Ilya Bryzgalov A Surprise Key To Ducks Success

History Not On Ducks’ Side

(Gary A. Vasquez-USA TODAY Sports)
(Gary A. Vasquez-USA TODAY Sports)

The Anaheim Ducks sit at the top of the National Hockey League. Starting goaltender Frederik Andersen has been key to that success, coming up big in a historical amount of one-goal games. On the surface, goaltending isn’t one of Anaheim’s concerns. History tells us though that it should be every bit their concern.

On average, starting goaltenders on Stanley Cup Final-qualifying teams since the 2005 lockout have played roughly 47 games per season. The highest number of starts for any Final starter was Jonathan Quick this past spring with 69, 7 more than the next highest.

To boot, only four starters in that group played 60 or more games. The past ten years demonstrate a clear trend: teams that make the Final give their starters proper rest. Andersen is on pace to start 74 games. Are the Ducks ignoring history?

The Bryzgalov Factor

(Marc DesRosiers-USA TODAY Sports)
(Marc DesRosiers-USA TODAY Sports)

Bruce Boudreau can only take so much blame for giving Andersen a mammoth workload. He hasn’t had a reliable backup to work with at all so far, and John Gibson is down in the minors to develop his game. Jason Labarbera has shown blips, but nothing more.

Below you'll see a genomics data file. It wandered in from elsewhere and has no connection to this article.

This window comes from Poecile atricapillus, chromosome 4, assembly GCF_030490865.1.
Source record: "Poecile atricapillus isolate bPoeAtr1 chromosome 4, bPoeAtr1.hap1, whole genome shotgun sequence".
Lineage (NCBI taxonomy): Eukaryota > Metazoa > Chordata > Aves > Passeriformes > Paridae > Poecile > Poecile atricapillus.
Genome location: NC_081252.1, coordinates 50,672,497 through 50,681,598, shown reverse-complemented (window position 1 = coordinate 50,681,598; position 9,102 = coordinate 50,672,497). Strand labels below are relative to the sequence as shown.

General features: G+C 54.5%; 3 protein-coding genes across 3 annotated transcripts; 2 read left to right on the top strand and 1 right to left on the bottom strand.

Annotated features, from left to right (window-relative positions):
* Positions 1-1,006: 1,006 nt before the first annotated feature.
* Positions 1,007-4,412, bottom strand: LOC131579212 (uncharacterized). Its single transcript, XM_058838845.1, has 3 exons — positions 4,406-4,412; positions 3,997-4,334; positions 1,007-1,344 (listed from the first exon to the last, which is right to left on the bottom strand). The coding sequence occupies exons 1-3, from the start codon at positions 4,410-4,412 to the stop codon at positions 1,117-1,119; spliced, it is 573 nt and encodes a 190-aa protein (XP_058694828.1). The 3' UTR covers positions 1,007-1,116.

General manager Bob Murray tried addressing the situation by going out and over-paying a declining, yet familiar player in Ilya Bryzgalov. Even with the veteran’s arrival, Boudreau has remained intent on starting Andersen nearly every game. As a result, Bryzgalov hasn’t been able to get into any sort of rhythm. He didn’t look terrible against the Rangers, but it won’t be a game that he’ll tell his grand-kids about.

There are two paths that Anaheim can embark on here. Either Boudreau lets Andersen continue on his current pace and see if he can defy a ten-year trend in the playoffs, or he can entrust Bryzgalov with more games to rest his starter.

Neither route is especially tantalizing: the odds are Andersen won’t deliver in the playoffs given his current pace, and Bryzgalov hasn’t shown that he’s anywhere close to even his Flyers form, let alone his Coyotes tenure.

The decision really shouldn’t be that hard though. Barring an utter meltdown, the Ducks will make the playoffs this year. For all the hype that home ice gets in the media, it hasn’t been a tangible advantage in recent years.

Thus, the goal for Bruce Boudreau and his men should then be to make the playoffs with a healthy and rested squad. History says that rest is paramount to winning championships, and if the Ducks are serious about winning a Stanley Cup this season, they’ll have to trust Bryzgalov with more games, whether they like it or not.